4. Get back to the basics. Enough sleep, water, right food etc. I have a mental list of what Survival Life looks like. This means the most basic of hygiene, the simplest of meals, the past of least resistance in everything I do. When I’m sick, I need to just default to this setting and live with it. 
  5. Lower your expectations. When I am sick, I need to just set the bar on the floor and try to step over it. I also need to not beat myself up for this, listen to negative thinking or feel the least bit guilty. 
  6. Celebrate what you can do.  Get the whole family cheering when you can take a shower without passing out or eat a simple meal without losing it. 
  7. Don’t compare yourself to others. This is great advice for all of life, but when you’re already weak, it’s even more of a bad idea to look beside you. Someone will have it better than you: their kids vomit in the toilet instead of the bed. But then, someone will have it worse: it’s not the flu, it’s Lyme disease! This division of mind will never be productive if you are trying to recover. Just don’t do it. 
  8. Ask for help. Delegate responsibilities. Ask to move the deadline. There is grace in this season. Regardless of how humiliating it feels at times to ask for help, you need it. Don’t be afraid to ask kids, in-laws, neighbors, or anyone within reach to ease your life just a bit while you’re down.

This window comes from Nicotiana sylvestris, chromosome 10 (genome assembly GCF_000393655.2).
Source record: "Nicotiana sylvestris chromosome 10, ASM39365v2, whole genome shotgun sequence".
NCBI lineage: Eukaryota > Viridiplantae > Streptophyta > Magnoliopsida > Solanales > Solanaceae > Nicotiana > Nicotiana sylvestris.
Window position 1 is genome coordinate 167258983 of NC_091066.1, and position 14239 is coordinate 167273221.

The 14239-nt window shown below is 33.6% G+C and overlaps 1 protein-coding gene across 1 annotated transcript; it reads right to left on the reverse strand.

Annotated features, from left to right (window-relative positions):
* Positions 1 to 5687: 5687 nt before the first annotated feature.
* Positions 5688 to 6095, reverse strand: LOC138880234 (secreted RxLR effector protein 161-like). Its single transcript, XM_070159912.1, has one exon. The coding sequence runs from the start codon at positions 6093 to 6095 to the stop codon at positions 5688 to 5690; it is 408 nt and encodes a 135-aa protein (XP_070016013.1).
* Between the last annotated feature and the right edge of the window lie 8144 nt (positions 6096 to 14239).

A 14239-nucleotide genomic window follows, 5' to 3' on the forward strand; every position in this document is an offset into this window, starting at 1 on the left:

9. Say no. This should be a no-brainer, but somehow we believe that we have to say yes, even when we don’t have the strength. While you’re sick, make sure that you have steadfast boundaries with those around you. 
  10. Think positive thoughts. Generally speaking, most minor illnesses go away in time. Keep it in perspective. You can catch up on reading, you can buy a new coloring book, you can finally get the rest you need. 

There is no shame in being sick. There is however, a lot of shame in not believing that you’re worth the effort of self-care. Maybe I’ll learn my lesson and be a better patient next time. 

Now, to print this and paste it next to the Mucinex and Benadryl.

How about you? What do you to care for yourself when you’re sick and weak? What else can be added to the list? 

Top 10 Ways Good Marketing Is Like Good Parenting by Katharine Grubb, 10 Minute Novelist and Mother of Five